Managers are often faced with the task of resolving workplace conflicts, but there are some conflicts that are better left to outside professionals. In this article, we’re going to discuss ways that a manager can follow in order to resolve many of the basic workplace conflicts that are found in your team. Basic workplace conflicts can be described as those that have just happened not too long ago, such as a few hours to a few days, and have not had the chance to fester and brew to a stage where the conflict is very complicated and hard to resolve. In those cases where there are long-standing conflicts between two or more team members, it may be better to get your HR department involved or call an outside expert mediator to come in and resolve the conflicts at hand.
Resolving basic workplace conflicts
- Talk to each conflicting team member individually. Before you have a chance to talk with each person individually, it will be difficult for you to thoroughly understand each person’s point of view and what they are conflicted about. The worse thing is to listen to all the hear-say and form a judgment on the situation before you have all the facts. When you satisfy each person’s needs individually, you will have the key to a successful mediation process
- Meet with everyone involved in the conflict at the same time. After you have had a chance to meet with everyone once, the next step is to arrange a meeting so that everyone involved can sit together and have a chance to voice their concerns and needs, uninterrupted. This is important because it is essential that each person involved in the conflict feel that their voices are heard and not neglected. There are times when basic workplace conflicts can be resolved simply by providing a safe environment for everyone to express their views to everyone else.
- Pay attention to the needs of each person involved. There are times that a person’s views will have changed and evolved since the first time you spoke to them privately. If you notice that they did change their point of view, make sure that you don’t call them out on it and just let them speak their mind. If you bring this up, you could potentially be causing further conflict without knowing it. Listen to them really carefully and try to find out why they have made these changes, it could sometimes be for the better as they are also trying to come a point when they can resolve conflicts harmoniously.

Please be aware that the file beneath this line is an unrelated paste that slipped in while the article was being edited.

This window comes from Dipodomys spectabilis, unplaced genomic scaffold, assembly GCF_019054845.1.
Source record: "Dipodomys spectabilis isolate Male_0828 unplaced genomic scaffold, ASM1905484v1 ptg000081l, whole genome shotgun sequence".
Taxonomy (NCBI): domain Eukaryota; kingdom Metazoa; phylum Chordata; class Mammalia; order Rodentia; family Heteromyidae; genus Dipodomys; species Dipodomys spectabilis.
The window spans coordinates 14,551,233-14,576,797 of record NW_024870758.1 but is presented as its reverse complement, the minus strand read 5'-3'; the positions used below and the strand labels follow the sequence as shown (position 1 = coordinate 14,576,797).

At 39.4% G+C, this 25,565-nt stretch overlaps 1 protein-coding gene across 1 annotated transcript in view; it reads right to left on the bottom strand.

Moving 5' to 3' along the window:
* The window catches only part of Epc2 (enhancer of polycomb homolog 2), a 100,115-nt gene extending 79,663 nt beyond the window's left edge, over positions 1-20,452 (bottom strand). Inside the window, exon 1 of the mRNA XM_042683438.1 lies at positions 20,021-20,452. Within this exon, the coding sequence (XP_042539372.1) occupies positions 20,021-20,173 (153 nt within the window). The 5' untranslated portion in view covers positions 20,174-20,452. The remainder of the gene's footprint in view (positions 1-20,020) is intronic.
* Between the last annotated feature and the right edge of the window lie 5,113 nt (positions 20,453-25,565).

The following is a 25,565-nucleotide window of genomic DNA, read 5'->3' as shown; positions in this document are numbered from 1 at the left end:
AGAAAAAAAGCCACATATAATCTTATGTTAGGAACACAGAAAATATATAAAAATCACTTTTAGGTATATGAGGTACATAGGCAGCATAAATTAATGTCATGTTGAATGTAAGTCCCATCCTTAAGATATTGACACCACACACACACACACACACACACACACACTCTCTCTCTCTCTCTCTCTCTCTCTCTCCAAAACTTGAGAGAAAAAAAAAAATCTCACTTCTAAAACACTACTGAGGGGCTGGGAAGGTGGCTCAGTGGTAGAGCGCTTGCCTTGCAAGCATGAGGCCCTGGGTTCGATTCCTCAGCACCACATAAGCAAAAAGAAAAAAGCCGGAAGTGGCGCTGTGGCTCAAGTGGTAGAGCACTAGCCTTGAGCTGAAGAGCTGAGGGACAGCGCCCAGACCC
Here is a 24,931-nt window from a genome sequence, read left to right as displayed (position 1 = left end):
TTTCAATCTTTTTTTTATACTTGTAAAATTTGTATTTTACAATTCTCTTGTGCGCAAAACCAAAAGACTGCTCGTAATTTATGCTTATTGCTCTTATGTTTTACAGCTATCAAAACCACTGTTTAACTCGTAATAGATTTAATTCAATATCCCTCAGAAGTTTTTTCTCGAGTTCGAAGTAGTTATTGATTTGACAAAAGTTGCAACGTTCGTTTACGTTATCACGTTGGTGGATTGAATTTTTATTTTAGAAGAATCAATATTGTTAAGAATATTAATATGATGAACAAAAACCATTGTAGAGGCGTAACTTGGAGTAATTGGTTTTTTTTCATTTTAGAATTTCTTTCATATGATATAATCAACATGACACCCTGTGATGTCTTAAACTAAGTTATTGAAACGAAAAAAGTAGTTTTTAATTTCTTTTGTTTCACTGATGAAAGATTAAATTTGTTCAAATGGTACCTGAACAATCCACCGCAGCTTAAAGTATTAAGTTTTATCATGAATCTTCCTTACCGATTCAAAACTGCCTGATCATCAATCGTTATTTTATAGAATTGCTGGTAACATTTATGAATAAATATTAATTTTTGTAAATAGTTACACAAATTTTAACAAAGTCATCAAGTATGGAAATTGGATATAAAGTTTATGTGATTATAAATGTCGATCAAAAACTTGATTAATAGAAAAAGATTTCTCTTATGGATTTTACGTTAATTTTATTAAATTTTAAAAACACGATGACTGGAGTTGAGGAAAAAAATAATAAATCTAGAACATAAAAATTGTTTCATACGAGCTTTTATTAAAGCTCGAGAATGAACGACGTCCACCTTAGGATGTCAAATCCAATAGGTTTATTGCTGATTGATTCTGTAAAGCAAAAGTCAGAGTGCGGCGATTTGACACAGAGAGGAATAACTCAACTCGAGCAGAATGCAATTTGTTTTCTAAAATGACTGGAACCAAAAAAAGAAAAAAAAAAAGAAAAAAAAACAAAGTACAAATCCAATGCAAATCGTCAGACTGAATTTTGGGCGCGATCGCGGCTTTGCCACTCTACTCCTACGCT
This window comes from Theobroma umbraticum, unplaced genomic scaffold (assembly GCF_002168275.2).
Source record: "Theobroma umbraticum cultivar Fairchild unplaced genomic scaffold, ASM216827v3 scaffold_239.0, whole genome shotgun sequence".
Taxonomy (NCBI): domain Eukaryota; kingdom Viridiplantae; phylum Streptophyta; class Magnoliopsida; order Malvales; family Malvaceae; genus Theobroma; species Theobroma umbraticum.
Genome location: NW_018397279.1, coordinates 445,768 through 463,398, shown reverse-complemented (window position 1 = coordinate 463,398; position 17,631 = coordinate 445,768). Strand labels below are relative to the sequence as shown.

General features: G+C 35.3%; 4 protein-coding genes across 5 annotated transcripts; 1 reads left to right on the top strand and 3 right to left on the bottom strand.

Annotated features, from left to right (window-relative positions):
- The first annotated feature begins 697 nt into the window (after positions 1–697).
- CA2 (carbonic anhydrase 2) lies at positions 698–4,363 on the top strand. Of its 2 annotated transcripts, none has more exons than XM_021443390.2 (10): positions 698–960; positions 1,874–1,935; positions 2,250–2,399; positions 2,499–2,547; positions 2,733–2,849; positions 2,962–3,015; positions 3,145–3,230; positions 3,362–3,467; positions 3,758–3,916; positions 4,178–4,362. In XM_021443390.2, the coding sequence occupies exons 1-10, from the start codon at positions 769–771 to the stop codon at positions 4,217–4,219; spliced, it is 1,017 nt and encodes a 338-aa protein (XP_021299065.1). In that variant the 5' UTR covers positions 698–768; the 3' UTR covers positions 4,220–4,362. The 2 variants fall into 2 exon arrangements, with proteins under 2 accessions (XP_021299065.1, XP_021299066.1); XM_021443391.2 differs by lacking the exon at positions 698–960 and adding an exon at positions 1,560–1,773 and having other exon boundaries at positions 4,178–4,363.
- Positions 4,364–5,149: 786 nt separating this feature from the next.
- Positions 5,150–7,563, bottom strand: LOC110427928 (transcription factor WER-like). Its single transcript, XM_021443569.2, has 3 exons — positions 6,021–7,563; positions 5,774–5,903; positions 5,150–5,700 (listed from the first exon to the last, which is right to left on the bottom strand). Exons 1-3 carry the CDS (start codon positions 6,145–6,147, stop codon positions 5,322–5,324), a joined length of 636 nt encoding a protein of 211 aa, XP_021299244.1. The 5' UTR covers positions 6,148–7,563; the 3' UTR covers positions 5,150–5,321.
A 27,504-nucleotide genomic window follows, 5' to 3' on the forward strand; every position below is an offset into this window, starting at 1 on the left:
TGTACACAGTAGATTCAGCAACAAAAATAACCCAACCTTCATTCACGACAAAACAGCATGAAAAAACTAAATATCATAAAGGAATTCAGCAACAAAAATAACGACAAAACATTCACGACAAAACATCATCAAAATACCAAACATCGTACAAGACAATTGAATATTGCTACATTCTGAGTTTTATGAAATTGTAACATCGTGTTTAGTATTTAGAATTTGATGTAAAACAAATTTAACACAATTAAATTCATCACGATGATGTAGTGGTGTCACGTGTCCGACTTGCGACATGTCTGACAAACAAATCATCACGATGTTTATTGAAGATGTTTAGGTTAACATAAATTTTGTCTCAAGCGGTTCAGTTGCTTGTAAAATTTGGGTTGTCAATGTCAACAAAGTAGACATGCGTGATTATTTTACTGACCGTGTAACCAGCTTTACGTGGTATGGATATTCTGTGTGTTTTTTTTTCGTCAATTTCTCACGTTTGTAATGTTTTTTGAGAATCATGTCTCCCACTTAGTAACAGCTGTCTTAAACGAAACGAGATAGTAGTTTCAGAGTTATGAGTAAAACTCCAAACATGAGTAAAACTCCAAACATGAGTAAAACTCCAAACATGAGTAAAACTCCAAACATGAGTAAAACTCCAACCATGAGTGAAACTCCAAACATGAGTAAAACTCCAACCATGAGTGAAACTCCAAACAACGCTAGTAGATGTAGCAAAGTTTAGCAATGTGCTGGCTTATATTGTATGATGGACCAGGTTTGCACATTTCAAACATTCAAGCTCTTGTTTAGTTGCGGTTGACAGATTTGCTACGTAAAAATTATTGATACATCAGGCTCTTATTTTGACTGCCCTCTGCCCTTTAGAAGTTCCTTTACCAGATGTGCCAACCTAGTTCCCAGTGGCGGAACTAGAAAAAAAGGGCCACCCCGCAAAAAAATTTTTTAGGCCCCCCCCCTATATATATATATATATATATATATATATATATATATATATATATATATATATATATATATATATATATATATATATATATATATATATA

- Take everyone’s key issues and summarize. After you have heard everyone, ensure that you provide a brief summary of everyone’s key points so that everyone can have a thorough understanding of each person’s views. Do not forget to do this for everyone involved as the one that you missed could feel like you are bias towards them.
- Encourage open discussion towards a resolution. There are obviously two sides to the conflict already, but after everyone has discussed their side, try to ensure that you think of at least one other position on the conflict. Then bring this to the table and try to get everyone to think about all the possible scenarios and outcomes in order to resolve the conflict.
- Have everyone think about possible outcomes. Make sure to use a lot of “What if” questions in order to get everyone to think about all the possible outcomes. Sometimes some outcomes could be a potential choice, but people need some additional motivation to help them see and visualize it to become a reality.
- Have both sides negotiate. If people have already heard both sides and feel that they are ready to negotiate, make sure that you don’t interrupt them and just let them work it out. You can now listen to both sides and see where they’re at. If they get stuck at some point, help them to summarize all that they’ve achieved so far and remind them how far they’ve come since the original conflict
- Ensure everyone’s satisfaction before concluding. Before the meeting ends, make sure that you check with everyone involved that they are satisfied with the outcome. Explain that the purpose of a resolution is to meet their needs; it may not meet all of their needs, but at least the outcome should meet the most important needs that they have highlighted.
Using a conflict resolution strategy such as the one above will help you become a better manager and allow you to properly manage your team. Failure to do so will lead to conflicts blowing up in your team and leading to downtime in productivity and efficiency at the workplace.